Article by Wendy McCance
On Writing, by Stephen King is a book I have wanted to read for a long time. I was thrilled when I saw it at the library, and grabbed it up. For anyone that hasn’t read this book, it is incredible. It’s one of the best books I have read in a long time.
Stephen King describes a typical day, how he feels about writing and what types of things to look out for as you are writing. He even gives you his formula for the length of time it takes him to write a book. He writes 2,000 words a day for 3 months and then the rough draft is complete. He goes into more detail and you can visualize how long the entire process takes for him from beginning to end.
I was so inspired by the book, that I decided to try my hand at some fiction myself. Just a test run to see how I felt about writing in that form and what would pop out of my head.
The first night, I wrote 1,551 words in about an hour and a half. The story came pouring out and I thought it was easy. The second night, I couldn’t get a handle on the story until I read what I had already written. I then ended up tearing it apart and only added a few words to what I had on paper from the night before.
What I began to realize was that fiction is hard. It’s so very different from the non-fiction writing that I am used to. When I write, the words just fly out of my head and onto the page. Fiction frustrates me. It slows me down. I have to consider descriptions, he said/she said’s and it takes a lot of effort to get through a scene, a thought, a backstory etc…
I am not used to writing at such a slow pace. It feels unnatural and a bit forced. My story, the idea of it was interesting in my head, but bored me on the page.
I know this might sound crazy, but my opinion of what a REAL writer was, had to do with their success as a fiction writer. I hadn’t realized I even felt that way until I started trying to write some fiction. Growing up, I read constantly. I always dreamed of writing fiction. At the time, I wanted to write teen fiction like my favorite author, Judy Blume. I never considered someone a “writer” unless they were an author, and a fiction author at that. Now I am reevaluation the whole meaning of what a writer is. Am I really a writer or not? Based on my own prejudices of it, it would appear that I am not.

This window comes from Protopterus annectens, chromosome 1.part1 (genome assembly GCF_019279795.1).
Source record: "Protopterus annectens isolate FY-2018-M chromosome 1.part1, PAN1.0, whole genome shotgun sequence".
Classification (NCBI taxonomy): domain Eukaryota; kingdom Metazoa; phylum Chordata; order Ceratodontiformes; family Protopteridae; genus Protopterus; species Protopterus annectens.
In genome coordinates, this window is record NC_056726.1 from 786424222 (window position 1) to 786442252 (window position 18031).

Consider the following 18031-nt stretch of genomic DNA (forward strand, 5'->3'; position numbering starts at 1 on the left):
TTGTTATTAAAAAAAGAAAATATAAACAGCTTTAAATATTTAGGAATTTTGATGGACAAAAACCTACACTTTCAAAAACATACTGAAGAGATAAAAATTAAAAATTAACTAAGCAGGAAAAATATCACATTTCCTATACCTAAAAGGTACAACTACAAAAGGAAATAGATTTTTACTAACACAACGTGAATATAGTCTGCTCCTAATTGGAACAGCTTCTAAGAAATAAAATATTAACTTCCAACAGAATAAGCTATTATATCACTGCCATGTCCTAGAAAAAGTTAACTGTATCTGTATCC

So even though this revelation of my own thinking process has made me stumble, I know that I will keep working on the fiction, not because I believe it will ever be bought up, but because I need to challenge myself and see how far I can take my abilities. I realize that some people are poets and others are novelists. Some people can write technical papers and some write pure fantasy. I get it, but I guess I am stubborn. I need to understand what areas I excel and what areas I bomb out in. I want to push myself to the limit and see if the learning process of writing in such a different form evolves or is just not what I was meant to do.
So, I’m curious to know if my experience is similar to one you have had? What have you learned from changing directions? Any advice or sharing of your story would be well appreciated.
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